Before becoming an optometrist, candidates must obtain a doctor of optometry (OD) degree by completing a 4-year program from a college or university accredited by the Accreditation Council on Optometric Education (ACOE), and pass the National Board Examinations in Optometry exams. Currently there are 19 accredited optometry schools in the United States, 1 in Puerto Rico, and 2 in Canada. Optometry schools are very competitive to get into and only enroll a select number of applications into their program each year. Optometry school takes 4 years to complete with at least 3 years of undergraduate education, so 7 years is the minimum amount of time it takes to finish.
Cost of Optometry School
The cost of doctor of optometry programs will vary from school to school because of various differences in cost per credit, clinicals, and other fees. The estimated cost of tuition for the Indiana University School of Optometry for the 2007-2008 admission was around $63,618.55 for residents, while the estimated cost of tuition for residents at the Southern California College of Optometry was $111,600. Optometry schools also charge fees for other services such as labs and clinicals, equipment and supplies, health insurance and others. This means that optometry schools are going to be quite costly once everything is added up, including tuition, fees, supplies, books, and living expenses.
Optometry School Requirements
Optometry schools all have varying requirements for acceptance into their optometry programs, so potential students should check each one’s particular guidelines, including deadlines for applications and other material. There are some basic requirements that all colleges and universities of optometry share, including undergraduate education, taking the Optometry Admission Test (OAT), letters of recommendation, personal essay, knowledge of the profession, and going through an interview process.
Many of the schools require an undergraduate degree with emphasis on the sciences or at least meet the pre-optometry curriculum for their programs. Others allow for three years or certain hours, generally 90 credits, of undergraduate classes that adhere to the pre-optometry curriculum. This does not require a degree in the sciences, but enough classes to meet the requirements which includes courses in biology, physics, chemistry, anatomy, psychology, and some others. A high GPA is a big factor in making it to the next level of admissions, along with extra-curricular activities that demonstrate leadership skills, community involvement, and other useful actions.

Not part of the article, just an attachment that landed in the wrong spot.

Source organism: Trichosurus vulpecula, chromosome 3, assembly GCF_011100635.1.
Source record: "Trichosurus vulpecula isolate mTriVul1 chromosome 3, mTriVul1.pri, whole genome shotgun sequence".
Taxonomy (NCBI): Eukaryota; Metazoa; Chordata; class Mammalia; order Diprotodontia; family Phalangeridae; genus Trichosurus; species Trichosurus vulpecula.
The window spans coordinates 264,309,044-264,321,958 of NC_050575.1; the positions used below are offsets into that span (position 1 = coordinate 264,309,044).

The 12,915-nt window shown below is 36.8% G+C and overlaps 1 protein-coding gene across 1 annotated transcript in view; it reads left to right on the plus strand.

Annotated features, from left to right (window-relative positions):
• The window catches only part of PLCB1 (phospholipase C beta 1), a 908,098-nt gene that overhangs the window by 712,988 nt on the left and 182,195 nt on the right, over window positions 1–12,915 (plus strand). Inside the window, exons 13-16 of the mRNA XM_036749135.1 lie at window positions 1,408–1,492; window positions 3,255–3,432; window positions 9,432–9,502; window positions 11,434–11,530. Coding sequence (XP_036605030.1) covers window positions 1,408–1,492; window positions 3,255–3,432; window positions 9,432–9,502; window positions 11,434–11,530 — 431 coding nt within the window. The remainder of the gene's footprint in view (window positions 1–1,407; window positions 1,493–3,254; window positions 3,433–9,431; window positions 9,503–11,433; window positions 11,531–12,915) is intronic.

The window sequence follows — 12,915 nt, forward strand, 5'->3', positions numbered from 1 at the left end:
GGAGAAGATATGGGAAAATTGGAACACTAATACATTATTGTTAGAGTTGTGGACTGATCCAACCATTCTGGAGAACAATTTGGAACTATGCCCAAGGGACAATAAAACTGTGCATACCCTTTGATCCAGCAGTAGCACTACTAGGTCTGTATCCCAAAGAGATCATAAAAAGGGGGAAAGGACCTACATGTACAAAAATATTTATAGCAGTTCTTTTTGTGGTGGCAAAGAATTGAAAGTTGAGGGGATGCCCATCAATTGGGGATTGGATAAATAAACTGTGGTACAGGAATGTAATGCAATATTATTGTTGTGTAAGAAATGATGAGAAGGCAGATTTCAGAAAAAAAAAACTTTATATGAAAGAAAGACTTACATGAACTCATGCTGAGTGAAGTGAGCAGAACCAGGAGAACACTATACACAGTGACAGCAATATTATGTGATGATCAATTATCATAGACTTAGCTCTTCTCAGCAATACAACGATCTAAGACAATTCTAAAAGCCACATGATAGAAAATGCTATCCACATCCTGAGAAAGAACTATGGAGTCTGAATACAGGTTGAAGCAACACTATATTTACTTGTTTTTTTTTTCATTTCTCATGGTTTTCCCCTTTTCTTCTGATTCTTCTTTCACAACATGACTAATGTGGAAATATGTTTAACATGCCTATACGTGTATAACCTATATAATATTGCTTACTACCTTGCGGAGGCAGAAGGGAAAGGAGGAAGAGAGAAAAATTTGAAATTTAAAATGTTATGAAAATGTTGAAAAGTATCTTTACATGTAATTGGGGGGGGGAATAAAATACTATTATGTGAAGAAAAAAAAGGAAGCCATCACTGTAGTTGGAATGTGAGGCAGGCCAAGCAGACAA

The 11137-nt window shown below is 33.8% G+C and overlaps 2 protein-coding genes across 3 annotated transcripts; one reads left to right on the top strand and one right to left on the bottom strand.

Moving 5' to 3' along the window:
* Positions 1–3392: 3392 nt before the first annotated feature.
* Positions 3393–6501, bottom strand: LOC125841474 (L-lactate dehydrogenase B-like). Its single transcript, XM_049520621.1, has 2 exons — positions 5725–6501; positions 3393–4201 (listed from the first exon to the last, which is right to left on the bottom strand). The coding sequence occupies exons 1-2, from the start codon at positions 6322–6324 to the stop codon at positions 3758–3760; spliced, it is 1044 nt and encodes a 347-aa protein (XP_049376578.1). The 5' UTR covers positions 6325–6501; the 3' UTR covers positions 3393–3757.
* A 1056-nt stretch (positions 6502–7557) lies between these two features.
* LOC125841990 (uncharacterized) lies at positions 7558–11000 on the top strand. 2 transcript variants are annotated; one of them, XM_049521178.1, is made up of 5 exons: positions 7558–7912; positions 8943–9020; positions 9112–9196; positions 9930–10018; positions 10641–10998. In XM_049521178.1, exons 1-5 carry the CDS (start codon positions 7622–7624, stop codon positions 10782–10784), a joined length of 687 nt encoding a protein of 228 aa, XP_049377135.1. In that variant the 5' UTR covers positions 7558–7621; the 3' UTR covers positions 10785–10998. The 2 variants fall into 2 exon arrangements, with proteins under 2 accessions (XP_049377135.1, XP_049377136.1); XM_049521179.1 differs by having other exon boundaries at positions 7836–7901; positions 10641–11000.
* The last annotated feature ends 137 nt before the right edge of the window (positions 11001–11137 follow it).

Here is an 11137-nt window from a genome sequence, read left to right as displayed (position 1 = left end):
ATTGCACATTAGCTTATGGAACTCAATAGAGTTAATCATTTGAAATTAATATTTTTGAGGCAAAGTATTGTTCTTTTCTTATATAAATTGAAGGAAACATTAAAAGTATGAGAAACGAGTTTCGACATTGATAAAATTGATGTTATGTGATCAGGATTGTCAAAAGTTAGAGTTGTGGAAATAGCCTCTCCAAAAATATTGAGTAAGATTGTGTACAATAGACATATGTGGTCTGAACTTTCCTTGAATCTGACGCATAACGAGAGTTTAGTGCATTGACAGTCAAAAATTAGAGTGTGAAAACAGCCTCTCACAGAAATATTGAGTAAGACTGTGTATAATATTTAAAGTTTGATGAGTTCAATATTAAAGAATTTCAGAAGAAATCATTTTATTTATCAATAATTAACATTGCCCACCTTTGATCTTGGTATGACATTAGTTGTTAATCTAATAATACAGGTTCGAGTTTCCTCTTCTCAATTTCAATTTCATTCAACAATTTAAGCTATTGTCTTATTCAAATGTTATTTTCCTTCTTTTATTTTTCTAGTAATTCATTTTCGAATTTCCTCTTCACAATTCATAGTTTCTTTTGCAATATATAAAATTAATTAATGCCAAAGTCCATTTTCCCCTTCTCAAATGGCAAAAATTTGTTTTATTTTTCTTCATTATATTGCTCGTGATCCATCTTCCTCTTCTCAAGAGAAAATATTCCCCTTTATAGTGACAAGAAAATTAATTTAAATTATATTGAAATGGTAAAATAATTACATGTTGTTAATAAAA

The Optometry Admission Test (OAT) like the MCAT or DAT, is a standardized examination for testing applicants in their knowledge, academic ability, and aptitude in problem solving. The test allows students 275 minutes to answer questions on Survey of the Natural Sciences, Reading Comprehension, Physics and Quantitative Reasoning. The OAT is a major factor for all optometry schools in determining if candidates make it to the next level of admissions. Candidates should also show some knowledge of the field and have letters of recommendation. One school of optometry recommends visiting a local optometrist, asking to follow them for a day through their routine to learn what they do. This is just one way to learn more about the field and possibly get a recommendation letter from a professional.
Applying to optometry schools has been made easier due to the creation of OptomCAS – Optometry’s Centralized Application Service, which all US optometry schools and the one in Puerto Rico are participating in. OptomCAS has made the application process uniform to a point by allowing potential students to submit their information including college transcripts, letters of recommendation, and honors through a web-based application that will send an application to multiple optometry schools. By doing this, it cuts out the need for multiple applications, transcripts, and letters. Each optometry school still has its own requirements which all applicants must follow.
After Optometry SchoolAfter completing an optometry training program, an optometrist may become licensed and start off their career or may apply for a residency that offers additional training in 1 of 10 different specialties. For more information on these subjects view the optometry license and optometry residency pages.
Accredited Schools and